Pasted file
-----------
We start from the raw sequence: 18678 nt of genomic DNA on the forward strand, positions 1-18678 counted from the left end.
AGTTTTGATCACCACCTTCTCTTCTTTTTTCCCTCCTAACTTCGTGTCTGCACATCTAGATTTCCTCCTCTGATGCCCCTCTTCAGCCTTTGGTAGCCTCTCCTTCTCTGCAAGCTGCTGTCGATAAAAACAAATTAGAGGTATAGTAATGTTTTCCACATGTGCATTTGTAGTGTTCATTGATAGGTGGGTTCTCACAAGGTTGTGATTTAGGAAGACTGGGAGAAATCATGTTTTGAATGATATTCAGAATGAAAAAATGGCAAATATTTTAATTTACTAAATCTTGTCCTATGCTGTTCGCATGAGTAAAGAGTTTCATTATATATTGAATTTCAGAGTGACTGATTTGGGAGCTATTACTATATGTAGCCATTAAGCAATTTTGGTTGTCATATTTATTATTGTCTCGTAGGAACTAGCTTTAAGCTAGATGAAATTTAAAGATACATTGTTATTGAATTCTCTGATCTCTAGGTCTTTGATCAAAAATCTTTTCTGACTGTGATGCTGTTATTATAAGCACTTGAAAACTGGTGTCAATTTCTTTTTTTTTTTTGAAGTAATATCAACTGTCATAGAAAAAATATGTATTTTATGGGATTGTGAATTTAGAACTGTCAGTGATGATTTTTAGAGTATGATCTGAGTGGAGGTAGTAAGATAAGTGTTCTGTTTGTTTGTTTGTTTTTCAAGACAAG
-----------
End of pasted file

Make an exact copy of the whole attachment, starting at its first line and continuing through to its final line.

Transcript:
We start from the raw sequence: 18678 nt of genomic DNA on the forward strand, positions 1-18678 counted from the left end.
AGTTTTGATCACCACCTTCTCTTCTTTTTTCCCTCCTAACTTCGTGTCTGCACATCTAGATTTCCTCCTCTGATGCCCCTCTTCAGCCTTTGGTAGCCTCTCCTTCTCTGCAAGCTGCTGTCGATAAAAACAAATTAGAGGTATAGTAATGTTTTCCACATGTGCATTTGTAGTGTTCATTGATAGGTGGGTTCTCACAAGGTTGTGATTTAGGAAGACTGGGAGAAATCATGTTTTGAATGATATTCAGAATGAAAAAATGGCAAATATTTTAATTTACTAAATCTTGTCCTATGCTGTTCGCATGAGTAAAGAGTTTCATTATATATTGAATTTCAGAGTGACTGATTTGGGAGCTATTACTATATGTAGCCATTAAGCAATTTTGGTTGTCATATTTATTATTGTCTCGTAGGAACTAGCTTTAAGCTAGATGAAATTTAAAGATACATTGTTATTGAATTCTCTGATCTCTAGGTCTTTGATCAAAAATCTTTTCTGACTGTGATGCTGTTATTATAAGCACTTGAAAACTGGTGTCAATTTCTTTTTTTTTTTTGAAGTAATATCAACTGTCATAGAAAAAATATGTATTTTATGGGATTGTGAATTTAGAACTGTCAGTGATGATTTTTAGAGTATGATCTGAGTGGAGGTAGTAAGATAAGTGTTCTGTTTGTTTGTTTGTTTTTCAAGACAAG